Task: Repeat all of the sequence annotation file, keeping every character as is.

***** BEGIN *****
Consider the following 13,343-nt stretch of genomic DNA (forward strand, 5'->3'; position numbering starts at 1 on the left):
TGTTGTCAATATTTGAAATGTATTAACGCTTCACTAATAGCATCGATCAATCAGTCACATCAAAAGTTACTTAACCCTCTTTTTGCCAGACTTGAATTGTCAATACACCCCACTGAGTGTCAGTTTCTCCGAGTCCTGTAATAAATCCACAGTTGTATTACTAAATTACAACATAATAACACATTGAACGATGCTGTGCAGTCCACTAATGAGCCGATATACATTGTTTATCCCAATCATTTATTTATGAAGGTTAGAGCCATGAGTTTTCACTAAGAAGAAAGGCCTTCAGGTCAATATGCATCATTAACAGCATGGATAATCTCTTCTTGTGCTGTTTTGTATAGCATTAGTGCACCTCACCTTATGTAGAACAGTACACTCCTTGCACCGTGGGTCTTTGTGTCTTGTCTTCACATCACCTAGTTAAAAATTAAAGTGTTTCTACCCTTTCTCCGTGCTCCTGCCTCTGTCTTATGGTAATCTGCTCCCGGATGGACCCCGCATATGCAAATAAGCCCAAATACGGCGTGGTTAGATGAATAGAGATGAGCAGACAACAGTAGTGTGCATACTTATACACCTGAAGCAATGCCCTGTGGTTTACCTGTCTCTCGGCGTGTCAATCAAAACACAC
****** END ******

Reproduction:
Consider the following 13,343-nt stretch of genomic DNA (forward strand, 5'->3'; position numbering starts at 1 on the left):
TGTTGTCAATATTTGAAATGTATTAACGCTTCACTAATAGCATCGATCAATCAGTCACATCAAAAGTTACTTAACCCTCTTTTTGCCAGACTTGAATTGTCAATACACCCCACTGAGTGTCAGTTTCTCCGAGTCCTGTAATAAATCCACAGTTGTATTACTAAATTACAACATAATAACACATTGAACGATGCTGTGCAGTCCACTAATGAGCCGATATACATTGTTTATCCCAATCATTTATTTATGAAGGTTAGAGCCATGAGTTTTCACTAAGAAGAAAGGCCTTCAGGTCAATATGCATCATTAACAGCATGGATAATCTCTTCTTGTGCTGTTTTGTATAGCATTAGTGCACCTCACCTTATGTAGAACAGTACACTCCTTGCACCGTGGGTCTTTGTGTCTTGTCTTCACATCACCTAGTTAAAAATTAAAGTGTTTCTACCCTTTCTCCGTGCTCCTGCCTCTGTCTTATGGTAATCTGCTCCCGGATGGACCCCGCATATGCAAATAAGCCCAAATACGGCGTGGTTAGATGAATAGAGATGAGCAGACAACAGTAGTGTGCATACTTATACACCTGAAGCAATGCCCTGTGGTTTACCTGTCTCTCGGCGTGTCAATCAAAACACAC